Job—rich but housing—poor: The dilemma of a Western Amenity Town

Patricia Gober, Kevin McHugh, D. Leclerc

Research output: Contribution to journalArticlepeer-review

49 Scopus citations


Arizona State University Sedona, Arizona, an amenity town that trades on intangible quality-of-life attributes like spectacular scenery, the arts, and its nonmetropolitan location, has a conflict between low-wage employment catering to its tourist sector and expensive housing for its affluent residents. Many of those who work in Sedona do not live in the community. This study, based on a survey of 286 employees, shows that workers who live in Sedona do not have incomes that are significantly higher than commuters from the outside, but they live in housing that is almost twice as expensive. Employees who live in Sedona pay dearly for housing in order to be near jobs, natural beauty, and the cultural ambience of an amenity town. Commuters, on the other hand, incur high travel costs but enjoy cheaper housing and the lifestyle of small towns and rural areas. The emergence of amenity environments and long-distance commuting in Sedona is symbolic of the increased differentiation of nonmetropolitan landscapes.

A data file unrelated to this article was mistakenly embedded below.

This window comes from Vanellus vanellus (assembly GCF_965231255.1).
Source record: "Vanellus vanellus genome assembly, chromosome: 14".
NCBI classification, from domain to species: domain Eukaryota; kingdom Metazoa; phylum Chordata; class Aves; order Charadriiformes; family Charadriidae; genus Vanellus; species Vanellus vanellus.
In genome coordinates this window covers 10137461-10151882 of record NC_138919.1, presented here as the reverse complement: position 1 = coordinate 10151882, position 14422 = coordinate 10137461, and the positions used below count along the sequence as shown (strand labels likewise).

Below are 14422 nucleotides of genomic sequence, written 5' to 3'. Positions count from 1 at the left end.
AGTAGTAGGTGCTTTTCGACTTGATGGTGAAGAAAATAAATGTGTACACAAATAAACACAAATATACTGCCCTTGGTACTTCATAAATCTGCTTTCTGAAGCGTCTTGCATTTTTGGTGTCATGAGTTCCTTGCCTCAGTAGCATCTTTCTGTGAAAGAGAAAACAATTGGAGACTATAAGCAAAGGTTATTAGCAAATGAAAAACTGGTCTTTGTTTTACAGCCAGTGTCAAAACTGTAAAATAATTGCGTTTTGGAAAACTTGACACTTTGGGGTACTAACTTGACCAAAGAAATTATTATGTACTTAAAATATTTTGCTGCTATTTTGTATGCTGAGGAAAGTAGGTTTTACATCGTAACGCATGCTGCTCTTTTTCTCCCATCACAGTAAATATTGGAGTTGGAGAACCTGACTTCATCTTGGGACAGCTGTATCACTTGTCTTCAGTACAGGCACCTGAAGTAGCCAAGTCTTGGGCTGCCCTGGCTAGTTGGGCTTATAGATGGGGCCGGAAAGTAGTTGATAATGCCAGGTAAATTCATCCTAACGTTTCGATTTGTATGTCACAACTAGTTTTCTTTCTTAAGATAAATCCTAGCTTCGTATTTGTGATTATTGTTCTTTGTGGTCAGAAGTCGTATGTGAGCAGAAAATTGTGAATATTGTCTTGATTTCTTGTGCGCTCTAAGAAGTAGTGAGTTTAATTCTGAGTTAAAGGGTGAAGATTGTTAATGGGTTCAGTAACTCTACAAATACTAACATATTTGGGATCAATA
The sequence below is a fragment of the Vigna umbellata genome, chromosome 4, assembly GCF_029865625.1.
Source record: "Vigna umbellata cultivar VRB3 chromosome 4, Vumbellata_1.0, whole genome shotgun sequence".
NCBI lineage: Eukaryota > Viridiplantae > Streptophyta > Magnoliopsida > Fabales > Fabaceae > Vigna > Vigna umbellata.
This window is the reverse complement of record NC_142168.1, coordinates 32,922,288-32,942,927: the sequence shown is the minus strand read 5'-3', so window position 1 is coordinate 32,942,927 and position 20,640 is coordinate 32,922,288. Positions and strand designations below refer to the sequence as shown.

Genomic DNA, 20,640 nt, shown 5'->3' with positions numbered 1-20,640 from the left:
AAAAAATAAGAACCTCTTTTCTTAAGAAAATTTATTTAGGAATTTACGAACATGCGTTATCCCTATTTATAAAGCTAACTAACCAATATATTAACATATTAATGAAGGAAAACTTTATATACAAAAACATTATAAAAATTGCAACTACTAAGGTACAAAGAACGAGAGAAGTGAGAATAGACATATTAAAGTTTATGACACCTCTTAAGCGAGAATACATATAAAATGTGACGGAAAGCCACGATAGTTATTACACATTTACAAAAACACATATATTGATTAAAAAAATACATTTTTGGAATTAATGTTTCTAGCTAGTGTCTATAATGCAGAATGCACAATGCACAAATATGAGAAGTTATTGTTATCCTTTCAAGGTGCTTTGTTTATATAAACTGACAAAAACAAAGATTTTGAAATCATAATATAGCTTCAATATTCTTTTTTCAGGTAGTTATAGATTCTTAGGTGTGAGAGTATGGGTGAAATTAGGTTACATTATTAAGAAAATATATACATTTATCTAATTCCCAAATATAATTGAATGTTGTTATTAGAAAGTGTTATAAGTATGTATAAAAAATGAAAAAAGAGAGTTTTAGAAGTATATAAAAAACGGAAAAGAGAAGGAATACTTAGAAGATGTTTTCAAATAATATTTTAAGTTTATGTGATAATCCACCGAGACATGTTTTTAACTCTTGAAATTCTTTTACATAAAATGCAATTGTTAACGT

Original languageEnglish (US)
Pages (from-to)12-20
Number of pages9
JournalProfessional Geographer
Issue number1
StatePublished - Feb 1993


  • Amenity towns
  • Jobshousing imbalance
  • Nonmetropolitan commuting

ASJC Scopus subject areas

  • Geography, Planning and Development
  • Earth-Surface Processes


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